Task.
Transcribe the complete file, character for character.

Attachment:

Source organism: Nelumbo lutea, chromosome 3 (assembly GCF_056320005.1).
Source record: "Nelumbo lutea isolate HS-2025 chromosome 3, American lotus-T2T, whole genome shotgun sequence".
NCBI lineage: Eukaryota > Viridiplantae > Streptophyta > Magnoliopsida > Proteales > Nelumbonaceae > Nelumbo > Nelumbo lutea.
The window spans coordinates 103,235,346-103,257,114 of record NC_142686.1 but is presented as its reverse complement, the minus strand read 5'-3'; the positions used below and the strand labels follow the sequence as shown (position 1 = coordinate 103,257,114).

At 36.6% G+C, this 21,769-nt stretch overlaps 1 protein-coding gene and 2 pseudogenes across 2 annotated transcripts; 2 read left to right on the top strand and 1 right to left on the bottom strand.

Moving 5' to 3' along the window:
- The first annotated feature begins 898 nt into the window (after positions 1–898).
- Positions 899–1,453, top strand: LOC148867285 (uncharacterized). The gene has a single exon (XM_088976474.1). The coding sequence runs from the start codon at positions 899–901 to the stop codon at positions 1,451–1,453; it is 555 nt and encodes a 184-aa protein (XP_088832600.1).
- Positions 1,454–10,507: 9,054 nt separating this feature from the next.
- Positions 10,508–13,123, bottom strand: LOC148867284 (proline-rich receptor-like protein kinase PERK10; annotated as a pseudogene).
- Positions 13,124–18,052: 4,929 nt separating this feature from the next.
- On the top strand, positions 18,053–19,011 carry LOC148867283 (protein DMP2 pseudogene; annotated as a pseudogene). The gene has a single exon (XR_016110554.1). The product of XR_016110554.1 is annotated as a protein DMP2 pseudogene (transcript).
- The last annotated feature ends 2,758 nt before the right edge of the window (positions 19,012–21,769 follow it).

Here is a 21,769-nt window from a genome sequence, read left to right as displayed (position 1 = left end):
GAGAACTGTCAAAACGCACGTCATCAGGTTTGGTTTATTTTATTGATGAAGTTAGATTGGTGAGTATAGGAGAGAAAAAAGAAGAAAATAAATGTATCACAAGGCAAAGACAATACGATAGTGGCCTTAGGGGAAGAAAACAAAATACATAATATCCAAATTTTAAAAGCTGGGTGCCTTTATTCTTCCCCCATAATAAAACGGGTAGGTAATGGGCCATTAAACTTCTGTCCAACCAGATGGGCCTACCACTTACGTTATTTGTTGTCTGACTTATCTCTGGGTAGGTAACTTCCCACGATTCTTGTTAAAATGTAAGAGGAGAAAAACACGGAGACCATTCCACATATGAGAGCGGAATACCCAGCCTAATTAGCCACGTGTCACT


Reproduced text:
Source organism: Nelumbo lutea, chromosome 3 (assembly GCF_056320005.1).
Source record: "Nelumbo lutea isolate HS-2025 chromosome 3, American lotus-T2T, whole genome shotgun sequence".
NCBI lineage: Eukaryota > Viridiplantae > Streptophyta > Magnoliopsida > Proteales > Nelumbonaceae > Nelumbo > Nelumbo lutea.
The window spans coordinates 103,235,346-103,257,114 of record NC_142686.1 but is presented as its reverse complement, the minus strand read 5'-3'; the positions used below and the strand labels follow the sequence as shown (position 1 = coordinate 103,257,114).

At 36.6% G+C, this 21,769-nt stretch overlaps 1 protein-coding gene and 2 pseudogenes across 2 annotated transcripts; 2 read left to right on the top strand and 1 right to left on the bottom strand.

Moving 5' to 3' along the window:
- The first annotated feature begins 898 nt into the window (after positions 1–898).
- Positions 899–1,453, top strand: LOC148867285 (uncharacterized). The gene has a single exon (XM_088976474.1). The coding sequence runs from the start codon at positions 899–901 to the stop codon at positions 1,451–1,453; it is 555 nt and encodes a 184-aa protein (XP_088832600.1).
- Positions 1,454–10,507: 9,054 nt separating this feature from the next.
- Positions 10,508–13,123, bottom strand: LOC148867284 (proline-rich receptor-like protein kinase PERK10; annotated as a pseudogene).
- Positions 13,124–18,052: 4,929 nt separating this feature from the next.
- On the top strand, positions 18,053–19,011 carry LOC148867283 (protein DMP2 pseudogene; annotated as a pseudogene). The gene has a single exon (XR_016110554.1). The product of XR_016110554.1 is annotated as a protein DMP2 pseudogene (transcript).
- The last annotated feature ends 2,758 nt before the right edge of the window (positions 19,012–21,769 follow it).

Here is a 21,769-nt window from a genome sequence, read left to right as displayed (position 1 = left end):
GAGAACTGTCAAAACGCACGTCATCAGGTTTGGTTTATTTTATTGATGAAGTTAGATTGGTGAGTATAGGAGAGAAAAAAGAAGAAAATAAATGTATCACAAGGCAAAGACAATACGATAGTGGCCTTAGGGGAAGAAAACAAAATACATAATATCCAAATTTTAAAAGCTGGGTGCCTTTATTCTTCCCCCATAATAAAACGGGTAGGTAATGGGCCATTAAACTTCTGTCCAACCAGATGGGCCTACCACTTACGTTATTTGTTGTCTGACTTATCTCTGGGTAGGTAACTTCCCACGATTCTTGTTAAAATGTAAGAGGAGAAAAACACGGAGACCATTCCACATATGAGAGCGGAATACCCAGCCTAATTAGCCACGTGTCACT